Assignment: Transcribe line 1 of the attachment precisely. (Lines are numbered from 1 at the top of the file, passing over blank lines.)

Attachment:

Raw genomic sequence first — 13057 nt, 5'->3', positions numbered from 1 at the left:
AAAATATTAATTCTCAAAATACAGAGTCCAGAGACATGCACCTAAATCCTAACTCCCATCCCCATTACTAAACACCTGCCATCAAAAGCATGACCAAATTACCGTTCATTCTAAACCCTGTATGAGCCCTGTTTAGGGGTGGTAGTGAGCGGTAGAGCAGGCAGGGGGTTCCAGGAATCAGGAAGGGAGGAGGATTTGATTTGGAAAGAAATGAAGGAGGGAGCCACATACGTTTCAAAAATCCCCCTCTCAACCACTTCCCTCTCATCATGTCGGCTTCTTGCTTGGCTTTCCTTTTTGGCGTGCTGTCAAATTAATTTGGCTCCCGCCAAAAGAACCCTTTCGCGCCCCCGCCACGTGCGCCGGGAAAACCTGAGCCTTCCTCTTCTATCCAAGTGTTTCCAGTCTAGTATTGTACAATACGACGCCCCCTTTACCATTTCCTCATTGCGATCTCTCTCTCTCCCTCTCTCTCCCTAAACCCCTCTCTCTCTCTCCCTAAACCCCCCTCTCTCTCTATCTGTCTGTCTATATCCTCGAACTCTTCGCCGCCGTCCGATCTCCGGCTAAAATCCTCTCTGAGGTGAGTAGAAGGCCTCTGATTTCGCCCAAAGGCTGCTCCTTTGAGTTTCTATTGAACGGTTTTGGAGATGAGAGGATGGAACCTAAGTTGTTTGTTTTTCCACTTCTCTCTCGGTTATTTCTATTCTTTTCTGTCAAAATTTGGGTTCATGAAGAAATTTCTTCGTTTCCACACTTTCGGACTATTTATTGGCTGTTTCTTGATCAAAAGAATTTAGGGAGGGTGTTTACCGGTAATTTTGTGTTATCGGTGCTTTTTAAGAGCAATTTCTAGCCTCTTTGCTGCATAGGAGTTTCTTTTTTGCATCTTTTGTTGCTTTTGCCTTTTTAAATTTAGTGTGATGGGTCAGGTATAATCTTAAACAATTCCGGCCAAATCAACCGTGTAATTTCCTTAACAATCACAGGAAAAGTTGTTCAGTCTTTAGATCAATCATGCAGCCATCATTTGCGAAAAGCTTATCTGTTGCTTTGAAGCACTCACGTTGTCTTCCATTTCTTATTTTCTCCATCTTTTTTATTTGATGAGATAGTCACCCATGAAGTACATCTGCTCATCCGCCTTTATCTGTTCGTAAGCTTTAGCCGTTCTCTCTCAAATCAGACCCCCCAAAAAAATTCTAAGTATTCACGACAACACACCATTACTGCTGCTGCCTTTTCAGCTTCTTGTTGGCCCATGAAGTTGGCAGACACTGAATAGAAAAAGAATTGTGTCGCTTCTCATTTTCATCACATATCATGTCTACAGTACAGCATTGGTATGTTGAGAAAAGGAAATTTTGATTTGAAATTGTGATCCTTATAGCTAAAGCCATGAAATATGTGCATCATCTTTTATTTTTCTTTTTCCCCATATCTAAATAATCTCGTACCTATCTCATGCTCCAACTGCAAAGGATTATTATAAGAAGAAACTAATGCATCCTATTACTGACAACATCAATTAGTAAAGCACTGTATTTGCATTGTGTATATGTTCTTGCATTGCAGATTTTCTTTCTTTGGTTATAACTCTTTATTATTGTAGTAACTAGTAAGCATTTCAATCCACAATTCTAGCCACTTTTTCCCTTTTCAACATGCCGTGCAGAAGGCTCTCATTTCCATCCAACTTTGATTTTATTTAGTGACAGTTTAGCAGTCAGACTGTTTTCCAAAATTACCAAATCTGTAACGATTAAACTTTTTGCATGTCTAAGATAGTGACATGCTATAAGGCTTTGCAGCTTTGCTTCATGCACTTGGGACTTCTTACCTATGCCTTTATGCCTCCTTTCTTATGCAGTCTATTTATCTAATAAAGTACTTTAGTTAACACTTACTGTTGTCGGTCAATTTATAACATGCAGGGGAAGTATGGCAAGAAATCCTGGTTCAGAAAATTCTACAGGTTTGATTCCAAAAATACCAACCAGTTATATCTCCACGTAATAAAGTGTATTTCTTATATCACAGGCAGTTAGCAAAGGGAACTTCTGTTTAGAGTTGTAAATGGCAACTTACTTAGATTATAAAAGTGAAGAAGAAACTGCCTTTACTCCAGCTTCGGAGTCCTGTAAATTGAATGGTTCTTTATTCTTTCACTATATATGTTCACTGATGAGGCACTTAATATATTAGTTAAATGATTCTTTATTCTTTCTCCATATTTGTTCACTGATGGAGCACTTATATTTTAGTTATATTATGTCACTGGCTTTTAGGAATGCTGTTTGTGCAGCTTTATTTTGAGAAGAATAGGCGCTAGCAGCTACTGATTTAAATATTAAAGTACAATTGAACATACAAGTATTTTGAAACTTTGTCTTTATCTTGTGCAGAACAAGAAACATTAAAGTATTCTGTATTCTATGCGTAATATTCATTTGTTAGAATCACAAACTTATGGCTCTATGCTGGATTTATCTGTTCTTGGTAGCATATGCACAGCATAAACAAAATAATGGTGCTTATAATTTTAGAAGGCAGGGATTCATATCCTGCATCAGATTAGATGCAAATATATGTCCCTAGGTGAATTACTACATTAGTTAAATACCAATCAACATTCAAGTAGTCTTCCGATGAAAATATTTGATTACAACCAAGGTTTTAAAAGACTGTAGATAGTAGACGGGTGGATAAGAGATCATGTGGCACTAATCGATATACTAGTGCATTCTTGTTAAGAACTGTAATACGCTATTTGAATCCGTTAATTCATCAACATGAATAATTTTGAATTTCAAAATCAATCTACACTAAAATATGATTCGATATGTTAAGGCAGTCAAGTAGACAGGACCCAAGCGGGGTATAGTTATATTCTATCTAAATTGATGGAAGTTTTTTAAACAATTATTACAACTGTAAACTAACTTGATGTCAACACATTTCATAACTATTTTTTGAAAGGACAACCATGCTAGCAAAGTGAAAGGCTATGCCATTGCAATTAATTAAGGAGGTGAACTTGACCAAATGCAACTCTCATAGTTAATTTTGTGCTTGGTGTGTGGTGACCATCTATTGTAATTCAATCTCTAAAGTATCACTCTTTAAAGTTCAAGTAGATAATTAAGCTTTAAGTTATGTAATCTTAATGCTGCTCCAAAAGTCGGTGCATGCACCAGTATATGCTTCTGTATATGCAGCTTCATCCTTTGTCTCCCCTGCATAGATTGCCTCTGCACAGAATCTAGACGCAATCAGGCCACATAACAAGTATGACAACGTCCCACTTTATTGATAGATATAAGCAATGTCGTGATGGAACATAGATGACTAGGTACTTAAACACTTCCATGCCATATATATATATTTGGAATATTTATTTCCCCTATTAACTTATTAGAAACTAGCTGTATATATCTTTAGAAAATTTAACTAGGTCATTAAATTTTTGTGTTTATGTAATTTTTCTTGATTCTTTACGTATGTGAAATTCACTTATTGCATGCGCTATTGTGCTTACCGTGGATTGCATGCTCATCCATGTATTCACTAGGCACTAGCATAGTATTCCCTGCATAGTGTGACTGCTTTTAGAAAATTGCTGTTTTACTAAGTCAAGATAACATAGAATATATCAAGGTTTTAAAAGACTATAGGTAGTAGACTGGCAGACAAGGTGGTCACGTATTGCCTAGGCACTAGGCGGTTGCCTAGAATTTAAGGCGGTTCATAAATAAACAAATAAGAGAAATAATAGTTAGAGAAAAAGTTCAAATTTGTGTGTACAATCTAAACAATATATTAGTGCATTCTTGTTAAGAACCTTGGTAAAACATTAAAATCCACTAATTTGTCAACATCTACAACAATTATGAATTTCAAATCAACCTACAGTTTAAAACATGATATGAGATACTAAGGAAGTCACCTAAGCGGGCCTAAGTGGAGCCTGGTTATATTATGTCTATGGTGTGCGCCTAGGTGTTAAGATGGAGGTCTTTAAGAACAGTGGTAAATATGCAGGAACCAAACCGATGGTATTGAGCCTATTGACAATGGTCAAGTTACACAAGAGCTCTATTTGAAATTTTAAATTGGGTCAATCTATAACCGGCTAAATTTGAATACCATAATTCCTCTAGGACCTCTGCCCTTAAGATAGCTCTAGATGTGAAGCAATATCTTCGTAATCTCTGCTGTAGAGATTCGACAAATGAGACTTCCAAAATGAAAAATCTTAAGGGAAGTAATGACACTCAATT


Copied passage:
Raw genomic sequence first — 13057 nt, 5'->3', positions numbered from 1 at the left: